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How much are you really worth?

Microsoft founder Bill Gates is worth about $48 billion, according to Forbes magazine. Donald Trump, about $2.6 billion. Oprah slides in at $1.3 billion. And Martha Stewart is no longer in the billionaires club, but she still has a hefty $335 million or so. What do these people have that you don't? Besides a lot more spending money, that is? They know their net worth.

If you're like most people, you've never figured out your net worth. Maybe you've eyeballed your assets; added up the house, the 401(k), the brokerage account and the cars, and then subtracted the mortgage, the car loan and a few other things and come up with a roundabout figure, but you need to do better than that.

David Marotta, of Marotta Asset Management in Charlottesville, Va., says computing a net worth statement is one of the first things he has prospective clients do.

"Even if they don't sign up for our services, it's a valuable thing to do. Sometimes people find all their net worth is in the house or the retirement account. This gives them a feel for their liquidity and then they understand why they can't do some of the things they want to do."

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While equity in a home is definitely part of a person's net worth, Marotta doesn't like to include home equity in determining how much a retiree can spend. Some people might opt to do a reverse mortgage in retirement and draw out those assets, but Marotta says he's found it's best to reserve the equity for purchasing a retirement home or even a unit at an assisted living facility or a nursing home.

Too much net worth in a retirement portfolio means you have a lot less flexibility to do things pre-retirement. The assets may be adequate for retirement, but you're strapped for cash until then.

After you crunch the numbers and determine your net worth, don't expect to break out into a grin when you see your bottom line. Many people get quite discouraged, notes Marotta.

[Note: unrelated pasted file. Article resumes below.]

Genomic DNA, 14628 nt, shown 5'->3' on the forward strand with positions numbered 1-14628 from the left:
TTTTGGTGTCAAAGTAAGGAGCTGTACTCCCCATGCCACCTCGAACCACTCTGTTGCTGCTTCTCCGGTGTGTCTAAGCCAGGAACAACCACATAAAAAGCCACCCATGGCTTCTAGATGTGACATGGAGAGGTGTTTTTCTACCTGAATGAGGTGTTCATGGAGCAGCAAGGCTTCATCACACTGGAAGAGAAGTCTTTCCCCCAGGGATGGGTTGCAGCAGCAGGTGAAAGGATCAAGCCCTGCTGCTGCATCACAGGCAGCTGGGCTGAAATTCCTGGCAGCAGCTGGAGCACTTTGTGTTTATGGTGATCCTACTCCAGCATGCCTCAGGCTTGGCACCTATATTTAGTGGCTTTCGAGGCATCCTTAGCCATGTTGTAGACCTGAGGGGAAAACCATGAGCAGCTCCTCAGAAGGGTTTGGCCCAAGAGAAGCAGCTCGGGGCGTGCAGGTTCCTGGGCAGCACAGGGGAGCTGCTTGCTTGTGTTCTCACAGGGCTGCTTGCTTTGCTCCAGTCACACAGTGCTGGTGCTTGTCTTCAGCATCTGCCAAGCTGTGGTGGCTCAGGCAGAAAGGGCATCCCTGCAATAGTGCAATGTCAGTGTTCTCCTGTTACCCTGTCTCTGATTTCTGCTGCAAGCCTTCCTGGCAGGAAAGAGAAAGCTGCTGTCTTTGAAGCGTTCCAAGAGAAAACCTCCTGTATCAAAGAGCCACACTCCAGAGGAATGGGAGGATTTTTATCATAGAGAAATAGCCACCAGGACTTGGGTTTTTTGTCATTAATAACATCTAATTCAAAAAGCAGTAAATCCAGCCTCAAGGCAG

"Some haven't saved as much as they thought and they're not making progress to their goals. Others, we need to tell them what their goals should be and then they realize that their net worth has to be significantly higher to meet those retirement goals."

Net worth is total assets minus total liabilities. You might be living in a modest house and driving an economy car and have a higher net worth than your cousin who lives in a big house and has two BMWs in the garage. It's the difference between what you own and what you owe.

Experts advise calculating your net worth at least once a year. It can be a bit of a hassle the first time pulling together all the information, but it should be easier in succeeding years. Certified financial planner John Sestina, president of John E. Sestina and Company, Columbus, Ohio, says you'll likely find that there are more benefits than simply knowing your bottom line.

"It's not just the paper that's valuable; it's the process of putting it together. You might find a certificate of deposit you'd forgotten about, or an asset that still has your ex-wife as beneficiary. It's touching on who you are financially and then making some changes that are beneficial."

-- Updated: Dec. 7, 2004





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